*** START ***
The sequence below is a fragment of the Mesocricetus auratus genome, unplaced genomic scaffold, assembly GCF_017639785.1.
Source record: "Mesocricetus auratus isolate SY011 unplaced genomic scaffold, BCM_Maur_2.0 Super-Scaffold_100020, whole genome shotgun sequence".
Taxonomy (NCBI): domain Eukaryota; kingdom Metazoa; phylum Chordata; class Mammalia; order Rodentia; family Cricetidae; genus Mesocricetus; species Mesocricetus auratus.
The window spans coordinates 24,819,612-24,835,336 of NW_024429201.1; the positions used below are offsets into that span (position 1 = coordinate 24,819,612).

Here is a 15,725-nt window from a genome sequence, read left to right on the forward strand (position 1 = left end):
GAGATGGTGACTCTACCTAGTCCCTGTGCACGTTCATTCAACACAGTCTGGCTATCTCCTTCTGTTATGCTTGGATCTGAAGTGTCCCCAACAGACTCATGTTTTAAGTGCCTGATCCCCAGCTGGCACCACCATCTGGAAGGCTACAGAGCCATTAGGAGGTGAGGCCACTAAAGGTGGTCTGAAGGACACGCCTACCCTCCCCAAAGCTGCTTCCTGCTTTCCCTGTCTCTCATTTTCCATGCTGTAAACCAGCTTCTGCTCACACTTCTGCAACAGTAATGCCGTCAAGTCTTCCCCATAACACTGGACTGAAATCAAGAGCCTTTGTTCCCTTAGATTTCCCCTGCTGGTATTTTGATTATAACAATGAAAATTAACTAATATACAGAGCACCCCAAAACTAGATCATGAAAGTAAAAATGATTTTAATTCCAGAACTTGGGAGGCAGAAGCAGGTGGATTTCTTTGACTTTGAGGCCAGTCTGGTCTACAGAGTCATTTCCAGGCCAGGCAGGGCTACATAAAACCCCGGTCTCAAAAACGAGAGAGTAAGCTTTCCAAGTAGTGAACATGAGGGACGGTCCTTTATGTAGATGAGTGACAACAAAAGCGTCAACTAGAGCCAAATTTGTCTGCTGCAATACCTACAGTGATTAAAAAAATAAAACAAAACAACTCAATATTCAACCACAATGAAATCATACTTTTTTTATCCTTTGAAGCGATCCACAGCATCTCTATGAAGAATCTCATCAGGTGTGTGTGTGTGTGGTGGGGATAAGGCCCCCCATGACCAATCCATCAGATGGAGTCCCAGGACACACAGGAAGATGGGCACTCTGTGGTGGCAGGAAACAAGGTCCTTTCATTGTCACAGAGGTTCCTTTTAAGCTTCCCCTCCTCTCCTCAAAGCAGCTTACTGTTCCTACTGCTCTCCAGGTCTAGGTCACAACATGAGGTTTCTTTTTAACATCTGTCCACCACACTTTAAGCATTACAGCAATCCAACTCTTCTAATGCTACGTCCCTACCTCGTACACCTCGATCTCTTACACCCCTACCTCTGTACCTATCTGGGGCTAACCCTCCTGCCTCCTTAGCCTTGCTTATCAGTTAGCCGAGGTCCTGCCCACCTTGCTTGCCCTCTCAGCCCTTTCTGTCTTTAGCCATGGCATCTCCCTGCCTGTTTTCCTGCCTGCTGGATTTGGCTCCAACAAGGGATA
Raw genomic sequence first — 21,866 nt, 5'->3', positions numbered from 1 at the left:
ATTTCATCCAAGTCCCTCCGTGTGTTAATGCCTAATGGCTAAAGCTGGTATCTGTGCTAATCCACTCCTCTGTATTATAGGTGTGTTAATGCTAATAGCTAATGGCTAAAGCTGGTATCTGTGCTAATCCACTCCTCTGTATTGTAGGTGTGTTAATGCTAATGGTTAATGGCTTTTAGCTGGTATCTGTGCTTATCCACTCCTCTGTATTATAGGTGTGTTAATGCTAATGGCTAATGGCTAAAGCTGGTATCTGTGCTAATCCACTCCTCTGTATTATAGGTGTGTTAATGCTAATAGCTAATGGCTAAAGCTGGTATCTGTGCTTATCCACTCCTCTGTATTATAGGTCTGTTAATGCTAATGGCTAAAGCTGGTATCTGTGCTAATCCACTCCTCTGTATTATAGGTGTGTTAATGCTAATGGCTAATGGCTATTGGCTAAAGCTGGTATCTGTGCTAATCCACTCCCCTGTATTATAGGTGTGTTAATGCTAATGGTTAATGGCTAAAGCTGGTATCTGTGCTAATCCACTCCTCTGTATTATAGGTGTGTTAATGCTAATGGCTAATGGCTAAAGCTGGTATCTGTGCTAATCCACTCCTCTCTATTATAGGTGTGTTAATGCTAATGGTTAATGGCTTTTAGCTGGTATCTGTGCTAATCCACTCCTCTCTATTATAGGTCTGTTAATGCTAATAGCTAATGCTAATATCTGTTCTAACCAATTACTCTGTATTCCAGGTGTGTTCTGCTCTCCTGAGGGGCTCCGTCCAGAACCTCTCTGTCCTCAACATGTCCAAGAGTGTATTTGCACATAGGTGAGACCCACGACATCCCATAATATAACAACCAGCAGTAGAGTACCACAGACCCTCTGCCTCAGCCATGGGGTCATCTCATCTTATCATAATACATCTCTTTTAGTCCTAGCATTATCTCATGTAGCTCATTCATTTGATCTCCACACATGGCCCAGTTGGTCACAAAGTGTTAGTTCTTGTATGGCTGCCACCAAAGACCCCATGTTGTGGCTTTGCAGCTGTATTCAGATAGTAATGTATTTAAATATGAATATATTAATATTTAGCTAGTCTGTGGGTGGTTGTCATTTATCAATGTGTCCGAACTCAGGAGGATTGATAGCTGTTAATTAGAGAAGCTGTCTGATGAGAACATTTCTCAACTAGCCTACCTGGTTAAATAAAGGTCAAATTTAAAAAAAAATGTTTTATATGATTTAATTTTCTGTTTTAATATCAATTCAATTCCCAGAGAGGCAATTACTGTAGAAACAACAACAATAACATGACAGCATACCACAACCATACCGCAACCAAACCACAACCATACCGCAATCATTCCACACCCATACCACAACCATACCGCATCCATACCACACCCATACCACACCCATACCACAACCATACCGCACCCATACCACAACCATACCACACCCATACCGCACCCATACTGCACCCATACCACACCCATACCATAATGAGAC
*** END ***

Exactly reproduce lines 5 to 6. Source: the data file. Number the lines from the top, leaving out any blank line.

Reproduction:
Here is a 15,725-nt window from a genome sequence, read left to right on the forward strand (position 1 = left end):
GAGATGGTGACTCTACCTAGTCCCTGTGCACGTTCATTCAACACAGTCTGGCTATCTCCTTCTGTTATGCTTGGATCTGAAGTGTCCCCAACAGACTCATGTTTTAAGTGCCTGATCCCCAGCTGGCACCACCATCTGGAAGGCTACAGAGCCATTAGGAGGTGAGGCCACTAAAGGTGGTCTGAAGGACACGCCTACCCTCCCCAAAGCTGCTTCCTGCTTTCCCTGTCTCTCATTTTCCATGCTGTAAACCAGCTTCTGCTCACACTTCTGCAACAGTAATGCCGTCAAGTCTTCCCCATAACACTGGACTGAAATCAAGAGCCTTTGTTCCCTTAGATTTCCCCTGCTGGTATTTTGATTATAACAATGAAAATTAACTAATATACAGAGCACCCCAAAACTAGATCATGAAAGTAAAAATGATTTTAATTCCAGAACTTGGGAGGCAGAAGCAGGTGGATTTCTTTGACTTTGAGGCCAGTCTGGTCTACAGAGTCATTTCCAGGCCAGGCAGGGCTACATAAAACCCCGGTCTCAAAAACGAGAGAGTAAGCTTTCCAAGTAGTGAACATGAGGGACGGTCCTTTATGTAGATGAGTGACAACAAAAGCGTCAACTAGAGCCAAATTTGTCTGCTGCAATACCTACAGTGATTAAAAAAATAAAACAAAACAACTCAATATTCAACCACAATGAAATCATACTTTTTTTATCCTTTGAAGCGATCCACAGCATCTCTATGAAGAATCTCATCAGGTGTGTGTGTGTGTGGTGGGGATAAGGCCCCCCATGACCAATCCATCAGATGGAGTCCCAGGACACACAGGAAGATGGGCACTCTGTGGTGGCAGGAAACAAGGTCCTTTCATTGTCACAGAGGTTCCTTTTAAGCTTCCCCTCCTCTCCTCAAAGCAGCTTACTGTTCCTACTGCTCTCCAGGTCTAGGTCACAACATGAGGTTTCTTTTTAACATCTGTCCACCACACTTTAAGCATTACAGCAATCCAACTCTTCTAATGCTACGTCCCTACCTCGTACACCTCGATCTCTTACACCCCTACCTCTGTACCTATCTGGGGCTAACCCTCCTGCCTCCTTAGCCTTGCTTATCAGTTAGCCGAGGTCCTGCCCACCTTGCTTGCCCTCTCAGCCCTTTCTGTCTTTAGCCATGGCATCTCCCTGCCTGTTTTCCTGCCTGCTGGATTTGGCTCCAACAAGGGATA